Urgent Archives: Enacting Liberatory Memory Work

by Michelle Caswell, Routledge 2021, 142 pp. 
Hardback $160.00, ebook $44.05, ISBN: 9780367427276.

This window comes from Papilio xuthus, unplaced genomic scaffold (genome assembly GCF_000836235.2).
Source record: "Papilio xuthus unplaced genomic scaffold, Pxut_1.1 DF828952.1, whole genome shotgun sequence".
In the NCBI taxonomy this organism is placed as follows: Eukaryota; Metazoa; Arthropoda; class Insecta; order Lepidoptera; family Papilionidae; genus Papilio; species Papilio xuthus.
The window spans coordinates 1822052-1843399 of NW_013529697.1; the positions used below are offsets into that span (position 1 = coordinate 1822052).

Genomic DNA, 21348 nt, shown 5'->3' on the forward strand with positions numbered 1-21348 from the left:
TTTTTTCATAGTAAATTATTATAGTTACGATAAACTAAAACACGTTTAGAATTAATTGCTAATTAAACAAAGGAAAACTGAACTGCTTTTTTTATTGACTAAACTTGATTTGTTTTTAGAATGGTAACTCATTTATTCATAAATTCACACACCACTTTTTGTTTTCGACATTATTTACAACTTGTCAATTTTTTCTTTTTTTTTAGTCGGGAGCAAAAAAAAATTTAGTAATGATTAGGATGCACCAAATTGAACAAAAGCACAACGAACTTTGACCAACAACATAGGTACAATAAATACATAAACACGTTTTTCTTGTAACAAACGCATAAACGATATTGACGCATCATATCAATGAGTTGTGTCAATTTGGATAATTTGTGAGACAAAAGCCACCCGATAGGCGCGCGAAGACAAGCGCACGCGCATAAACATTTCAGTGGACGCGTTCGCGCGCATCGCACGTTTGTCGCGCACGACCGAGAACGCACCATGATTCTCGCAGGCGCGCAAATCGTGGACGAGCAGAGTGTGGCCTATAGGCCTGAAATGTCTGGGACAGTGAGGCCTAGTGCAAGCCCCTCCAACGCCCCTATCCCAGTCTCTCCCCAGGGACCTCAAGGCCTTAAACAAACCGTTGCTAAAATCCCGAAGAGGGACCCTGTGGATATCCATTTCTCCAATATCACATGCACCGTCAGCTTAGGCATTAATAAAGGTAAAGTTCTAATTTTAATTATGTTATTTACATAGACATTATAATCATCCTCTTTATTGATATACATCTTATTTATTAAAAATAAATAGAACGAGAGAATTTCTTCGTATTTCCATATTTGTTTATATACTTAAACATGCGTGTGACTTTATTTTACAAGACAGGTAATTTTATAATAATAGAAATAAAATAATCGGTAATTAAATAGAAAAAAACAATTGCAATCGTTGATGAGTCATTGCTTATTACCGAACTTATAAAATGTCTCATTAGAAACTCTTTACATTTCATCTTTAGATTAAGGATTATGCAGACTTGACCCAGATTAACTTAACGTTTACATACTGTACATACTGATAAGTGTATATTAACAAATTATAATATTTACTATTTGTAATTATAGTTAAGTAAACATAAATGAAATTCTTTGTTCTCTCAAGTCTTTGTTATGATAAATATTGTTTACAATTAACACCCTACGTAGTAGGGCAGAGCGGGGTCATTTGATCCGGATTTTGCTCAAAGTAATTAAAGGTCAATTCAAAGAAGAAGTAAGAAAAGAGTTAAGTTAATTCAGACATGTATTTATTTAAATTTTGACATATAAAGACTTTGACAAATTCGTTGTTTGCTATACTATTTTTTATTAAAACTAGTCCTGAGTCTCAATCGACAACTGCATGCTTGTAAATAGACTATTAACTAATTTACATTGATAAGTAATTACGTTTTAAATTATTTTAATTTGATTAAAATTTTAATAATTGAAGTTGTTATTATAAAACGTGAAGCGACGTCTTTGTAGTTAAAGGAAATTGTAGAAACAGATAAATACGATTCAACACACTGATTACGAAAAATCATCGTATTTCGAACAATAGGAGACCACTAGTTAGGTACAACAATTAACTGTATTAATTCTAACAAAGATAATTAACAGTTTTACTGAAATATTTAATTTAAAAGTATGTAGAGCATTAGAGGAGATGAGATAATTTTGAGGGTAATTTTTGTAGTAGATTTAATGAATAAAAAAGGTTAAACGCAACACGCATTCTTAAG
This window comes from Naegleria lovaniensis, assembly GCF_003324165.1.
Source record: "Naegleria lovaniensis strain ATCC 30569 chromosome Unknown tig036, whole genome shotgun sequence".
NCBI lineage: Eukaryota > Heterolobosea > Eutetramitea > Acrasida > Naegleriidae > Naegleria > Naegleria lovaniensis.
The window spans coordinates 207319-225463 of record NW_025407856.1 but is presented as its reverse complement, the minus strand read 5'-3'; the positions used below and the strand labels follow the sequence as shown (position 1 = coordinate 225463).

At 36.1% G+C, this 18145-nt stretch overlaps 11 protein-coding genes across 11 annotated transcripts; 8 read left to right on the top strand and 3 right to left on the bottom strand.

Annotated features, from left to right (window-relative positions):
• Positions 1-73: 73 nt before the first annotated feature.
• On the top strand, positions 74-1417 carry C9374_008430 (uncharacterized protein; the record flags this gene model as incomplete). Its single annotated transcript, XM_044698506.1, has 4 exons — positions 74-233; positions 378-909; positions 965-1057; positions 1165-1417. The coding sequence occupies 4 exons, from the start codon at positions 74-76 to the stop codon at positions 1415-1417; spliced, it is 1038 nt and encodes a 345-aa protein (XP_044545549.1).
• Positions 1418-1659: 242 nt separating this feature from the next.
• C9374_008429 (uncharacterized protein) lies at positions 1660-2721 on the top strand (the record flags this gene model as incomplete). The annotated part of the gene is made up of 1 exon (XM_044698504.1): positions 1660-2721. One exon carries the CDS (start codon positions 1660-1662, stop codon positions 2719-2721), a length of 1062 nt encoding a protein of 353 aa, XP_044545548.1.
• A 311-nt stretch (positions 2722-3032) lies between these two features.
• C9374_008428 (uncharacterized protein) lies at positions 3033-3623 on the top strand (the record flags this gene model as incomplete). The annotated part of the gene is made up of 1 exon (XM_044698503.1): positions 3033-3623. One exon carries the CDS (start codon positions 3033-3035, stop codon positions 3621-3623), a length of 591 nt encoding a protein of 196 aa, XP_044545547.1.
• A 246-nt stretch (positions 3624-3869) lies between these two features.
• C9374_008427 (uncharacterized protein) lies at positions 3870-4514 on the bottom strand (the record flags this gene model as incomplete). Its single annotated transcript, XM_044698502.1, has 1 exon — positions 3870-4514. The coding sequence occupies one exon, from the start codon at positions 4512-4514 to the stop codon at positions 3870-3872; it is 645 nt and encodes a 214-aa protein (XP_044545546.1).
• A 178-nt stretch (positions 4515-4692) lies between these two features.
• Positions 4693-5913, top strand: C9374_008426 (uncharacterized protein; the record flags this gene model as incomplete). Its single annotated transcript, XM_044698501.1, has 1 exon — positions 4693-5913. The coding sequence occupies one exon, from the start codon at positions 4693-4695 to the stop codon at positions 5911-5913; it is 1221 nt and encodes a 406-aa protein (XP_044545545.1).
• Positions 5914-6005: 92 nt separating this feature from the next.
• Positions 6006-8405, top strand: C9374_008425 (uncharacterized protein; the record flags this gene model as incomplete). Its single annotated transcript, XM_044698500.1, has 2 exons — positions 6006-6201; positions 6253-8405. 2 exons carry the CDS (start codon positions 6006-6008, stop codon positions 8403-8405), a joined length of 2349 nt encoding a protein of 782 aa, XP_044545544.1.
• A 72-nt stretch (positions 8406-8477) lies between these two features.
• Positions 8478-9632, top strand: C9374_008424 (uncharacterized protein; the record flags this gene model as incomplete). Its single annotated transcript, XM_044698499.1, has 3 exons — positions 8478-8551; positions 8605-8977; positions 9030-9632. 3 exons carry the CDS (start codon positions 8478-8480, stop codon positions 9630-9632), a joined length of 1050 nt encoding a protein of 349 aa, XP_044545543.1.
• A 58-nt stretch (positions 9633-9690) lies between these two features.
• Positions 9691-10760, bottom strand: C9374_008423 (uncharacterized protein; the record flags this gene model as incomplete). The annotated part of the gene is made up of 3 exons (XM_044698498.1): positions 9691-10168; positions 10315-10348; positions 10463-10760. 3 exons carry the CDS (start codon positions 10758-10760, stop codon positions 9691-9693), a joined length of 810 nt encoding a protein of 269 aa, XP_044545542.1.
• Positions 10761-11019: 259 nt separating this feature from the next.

Urgent Archives : Enacting Liberatory Memory Work book coverWhen I sat down to read Michelle Caswell’s newest book, Urgent Archives, I didn’t expect her to call on archivists to participate in “mischief-making,” but I’m here for it. Caswell says: “I wish more archivists would join me in...mischief-making, collectively and strategically” (101). This mischief-making encompasses the energy and joy of critiquing and dismantling archival studies, chipping away at tradition, and imagining new, more equitable archival spaces. Urgent Archives is situated firmly in the field of critical archival studies, and focuses on active archival work, which Caswell also calls “liberatory memory work.” Liberatory actions in memory work “center oppressed communities, using records and archives to invert dominant hierarchies caused by white supremacy, hetero-patriarchy, capitalism, and other forms of oppression” (12). This work seeks to inform the construction of “activist archives,” with archivists collaborating with their communities, collecting intentionally, activating records, and creating spaces for “temporal autonomy, self-recognition, and the redistribution of resources” (20). This work is supremely urgent. The scope of memory work is not limited to archival tropes of connecting the past to the future, but instead should begin by admitting that the past is happening now. Caswell calls readers not only to imagine a better archival space, but to make it happen, and to create places where records catalyze change, embrace the oppressed, and usher in new ways of understanding the self.